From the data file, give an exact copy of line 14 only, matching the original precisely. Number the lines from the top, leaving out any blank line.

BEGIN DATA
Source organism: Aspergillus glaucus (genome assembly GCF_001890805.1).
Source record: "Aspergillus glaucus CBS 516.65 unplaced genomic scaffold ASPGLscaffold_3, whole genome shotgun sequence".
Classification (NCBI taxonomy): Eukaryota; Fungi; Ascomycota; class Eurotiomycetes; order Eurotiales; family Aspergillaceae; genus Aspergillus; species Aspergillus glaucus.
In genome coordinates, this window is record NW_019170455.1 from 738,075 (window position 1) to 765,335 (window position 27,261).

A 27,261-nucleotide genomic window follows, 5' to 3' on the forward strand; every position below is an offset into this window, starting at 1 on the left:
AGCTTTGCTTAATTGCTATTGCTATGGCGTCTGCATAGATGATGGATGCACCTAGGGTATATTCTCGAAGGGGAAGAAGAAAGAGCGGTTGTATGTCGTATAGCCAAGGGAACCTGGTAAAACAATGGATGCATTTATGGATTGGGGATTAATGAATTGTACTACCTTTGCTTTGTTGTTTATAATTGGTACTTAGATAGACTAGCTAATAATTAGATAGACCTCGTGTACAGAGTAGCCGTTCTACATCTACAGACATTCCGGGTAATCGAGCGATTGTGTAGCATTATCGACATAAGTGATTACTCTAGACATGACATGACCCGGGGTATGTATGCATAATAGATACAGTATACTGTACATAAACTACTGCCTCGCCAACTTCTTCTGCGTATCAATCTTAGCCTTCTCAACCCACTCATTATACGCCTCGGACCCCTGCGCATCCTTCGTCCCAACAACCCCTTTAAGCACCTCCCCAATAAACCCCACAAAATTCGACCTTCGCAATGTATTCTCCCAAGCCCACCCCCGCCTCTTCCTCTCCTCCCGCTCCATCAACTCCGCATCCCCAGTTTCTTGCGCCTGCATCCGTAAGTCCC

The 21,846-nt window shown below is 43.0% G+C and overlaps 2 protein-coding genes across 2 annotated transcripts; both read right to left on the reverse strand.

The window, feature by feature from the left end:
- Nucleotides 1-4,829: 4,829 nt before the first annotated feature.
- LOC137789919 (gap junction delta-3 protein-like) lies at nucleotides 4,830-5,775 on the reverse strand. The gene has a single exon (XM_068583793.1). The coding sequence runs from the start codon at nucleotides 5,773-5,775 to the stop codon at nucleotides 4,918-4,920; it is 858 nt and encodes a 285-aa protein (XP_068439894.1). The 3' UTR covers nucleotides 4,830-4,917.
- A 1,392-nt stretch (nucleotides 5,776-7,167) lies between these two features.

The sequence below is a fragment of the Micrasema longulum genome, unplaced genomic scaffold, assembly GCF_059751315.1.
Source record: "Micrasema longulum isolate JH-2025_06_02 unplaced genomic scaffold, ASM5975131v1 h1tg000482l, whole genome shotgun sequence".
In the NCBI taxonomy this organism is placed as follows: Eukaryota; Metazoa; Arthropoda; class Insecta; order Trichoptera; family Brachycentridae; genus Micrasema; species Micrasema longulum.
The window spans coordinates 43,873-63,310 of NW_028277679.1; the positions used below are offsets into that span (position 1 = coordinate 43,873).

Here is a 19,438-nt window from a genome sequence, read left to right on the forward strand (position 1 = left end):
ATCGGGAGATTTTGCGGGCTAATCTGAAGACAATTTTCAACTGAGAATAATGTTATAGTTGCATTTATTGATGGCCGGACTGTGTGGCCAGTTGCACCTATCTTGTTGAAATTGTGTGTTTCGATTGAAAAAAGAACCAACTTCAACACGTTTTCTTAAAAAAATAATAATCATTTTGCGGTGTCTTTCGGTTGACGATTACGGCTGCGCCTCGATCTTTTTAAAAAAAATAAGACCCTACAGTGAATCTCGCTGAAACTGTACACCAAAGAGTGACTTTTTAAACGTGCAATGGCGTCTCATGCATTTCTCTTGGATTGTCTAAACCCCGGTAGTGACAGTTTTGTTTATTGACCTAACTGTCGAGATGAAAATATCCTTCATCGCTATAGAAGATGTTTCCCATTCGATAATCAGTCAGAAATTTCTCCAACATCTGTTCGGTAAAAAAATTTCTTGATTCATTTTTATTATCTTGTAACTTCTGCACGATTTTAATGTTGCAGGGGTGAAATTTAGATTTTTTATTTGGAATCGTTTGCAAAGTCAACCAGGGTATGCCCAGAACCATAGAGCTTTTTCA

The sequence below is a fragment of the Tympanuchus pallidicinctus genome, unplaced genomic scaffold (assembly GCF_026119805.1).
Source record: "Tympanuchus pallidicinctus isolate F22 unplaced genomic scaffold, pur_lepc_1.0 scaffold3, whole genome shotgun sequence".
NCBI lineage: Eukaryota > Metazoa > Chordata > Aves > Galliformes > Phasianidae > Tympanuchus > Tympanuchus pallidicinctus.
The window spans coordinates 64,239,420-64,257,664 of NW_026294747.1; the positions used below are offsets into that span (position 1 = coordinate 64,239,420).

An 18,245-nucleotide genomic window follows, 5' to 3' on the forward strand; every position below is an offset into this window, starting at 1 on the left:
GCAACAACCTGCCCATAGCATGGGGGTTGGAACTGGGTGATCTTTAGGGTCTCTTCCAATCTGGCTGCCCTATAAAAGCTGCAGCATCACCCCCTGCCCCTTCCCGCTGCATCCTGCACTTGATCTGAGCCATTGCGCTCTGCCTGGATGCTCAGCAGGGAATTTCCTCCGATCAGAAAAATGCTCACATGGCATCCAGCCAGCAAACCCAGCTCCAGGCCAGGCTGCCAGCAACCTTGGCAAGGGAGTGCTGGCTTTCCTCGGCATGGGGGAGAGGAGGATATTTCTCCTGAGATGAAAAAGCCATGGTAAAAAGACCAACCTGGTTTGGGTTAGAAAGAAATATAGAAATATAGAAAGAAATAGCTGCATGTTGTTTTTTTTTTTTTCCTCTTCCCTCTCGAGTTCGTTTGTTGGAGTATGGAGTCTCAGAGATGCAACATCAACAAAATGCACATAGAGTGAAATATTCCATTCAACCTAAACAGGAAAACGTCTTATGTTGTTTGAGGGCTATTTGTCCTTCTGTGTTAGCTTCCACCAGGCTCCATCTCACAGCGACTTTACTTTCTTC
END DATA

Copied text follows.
In the NCBI taxonomy this organism is placed as follows: Eukaryota; Metazoa; Arthropoda; class Insecta; order Trichoptera; family Brachycentridae; genus Micrasema; species Micrasema longulum.